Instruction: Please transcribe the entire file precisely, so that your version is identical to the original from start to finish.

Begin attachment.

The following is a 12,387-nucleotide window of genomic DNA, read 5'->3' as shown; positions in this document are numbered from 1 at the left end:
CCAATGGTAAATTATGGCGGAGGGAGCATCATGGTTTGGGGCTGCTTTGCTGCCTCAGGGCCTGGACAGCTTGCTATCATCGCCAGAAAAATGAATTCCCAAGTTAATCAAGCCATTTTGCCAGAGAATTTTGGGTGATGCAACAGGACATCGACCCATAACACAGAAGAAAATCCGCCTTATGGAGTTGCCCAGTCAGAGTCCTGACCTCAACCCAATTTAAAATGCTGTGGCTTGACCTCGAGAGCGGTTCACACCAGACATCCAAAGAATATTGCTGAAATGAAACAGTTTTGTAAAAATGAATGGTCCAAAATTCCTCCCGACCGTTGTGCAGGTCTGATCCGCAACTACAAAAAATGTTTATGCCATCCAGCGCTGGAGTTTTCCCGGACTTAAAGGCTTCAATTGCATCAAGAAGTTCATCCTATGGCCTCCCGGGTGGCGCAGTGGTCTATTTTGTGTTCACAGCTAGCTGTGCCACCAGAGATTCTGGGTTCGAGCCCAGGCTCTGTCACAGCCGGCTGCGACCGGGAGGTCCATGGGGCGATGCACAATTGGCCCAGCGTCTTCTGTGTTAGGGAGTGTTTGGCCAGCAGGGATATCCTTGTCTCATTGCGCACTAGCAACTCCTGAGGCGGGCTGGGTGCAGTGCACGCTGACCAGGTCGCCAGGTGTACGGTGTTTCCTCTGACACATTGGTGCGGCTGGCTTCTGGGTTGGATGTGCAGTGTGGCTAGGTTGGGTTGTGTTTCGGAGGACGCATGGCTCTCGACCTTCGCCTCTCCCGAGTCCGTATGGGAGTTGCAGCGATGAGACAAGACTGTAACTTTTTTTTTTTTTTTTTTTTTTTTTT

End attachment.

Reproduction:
The following is a 12,387-nucleotide window of genomic DNA, read 5'->3' as shown; positions in this document are numbered from 1 at the left end:
CCAATGGTAAATTATGGCGGAGGGAGCATCATGGTTTGGGGCTGCTTTGCTGCCTCAGGGCCTGGACAGCTTGCTATCATCGCCAGAAAAATGAATTCCCAAGTTAATCAAGCCATTTTGCCAGAGAATTTTGGGTGATGCAACAGGACATCGACCCATAACACAGAAGAAAATCCGCCTTATGGAGTTGCCCAGTCAGAGTCCTGACCTCAACCCAATTTAAAATGCTGTGGCTTGACCTCGAGAGCGGTTCACACCAGACATCCAAAGAATATTGCTGAAATGAAACAGTTTTGTAAAAATGAATGGTCCAAAATTCCTCCCGACCGTTGTGCAGGTCTGATCCGCAACTACAAAAAATGTTTATGCCATCCAGCGCTGGAGTTTTCCCGGACTTAAAGGCTTCAATTGCATCAAGAAGTTCATCCTATGGCCTCCCGGGTGGCGCAGTGGTCTATTTTGTGTTCACAGCTAGCTGTGCCACCAGAGATTCTGGGTTCGAGCCCAGGCTCTGTCACAGCCGGCTGCGACCGGGAGGTCCATGGGGCGATGCACAATTGGCCCAGCGTCTTCTGTGTTAGGGAGTGTTTGGCCAGCAGGGATATCCTTGTCTCATTGCGCACTAGCAACTCCTGAGGCGGGCTGGGTGCAGTGCACGCTGACCAGGTCGCCAGGTGTACGGTGTTTCCTCTGACACATTGGTGCGGCTGGCTTCTGGGTTGGATGTGCAGTGTGGCTAGGTTGGGTTGTGTTTCGGAGGACGCATGGCTCTCGACCTTCGCCTCTCCCGAGTCCGTATGGGAGTTGCAGCGATGAGACAAGACTGTAACTTTTTTTTTTTTTTTTTTTTTTTTTT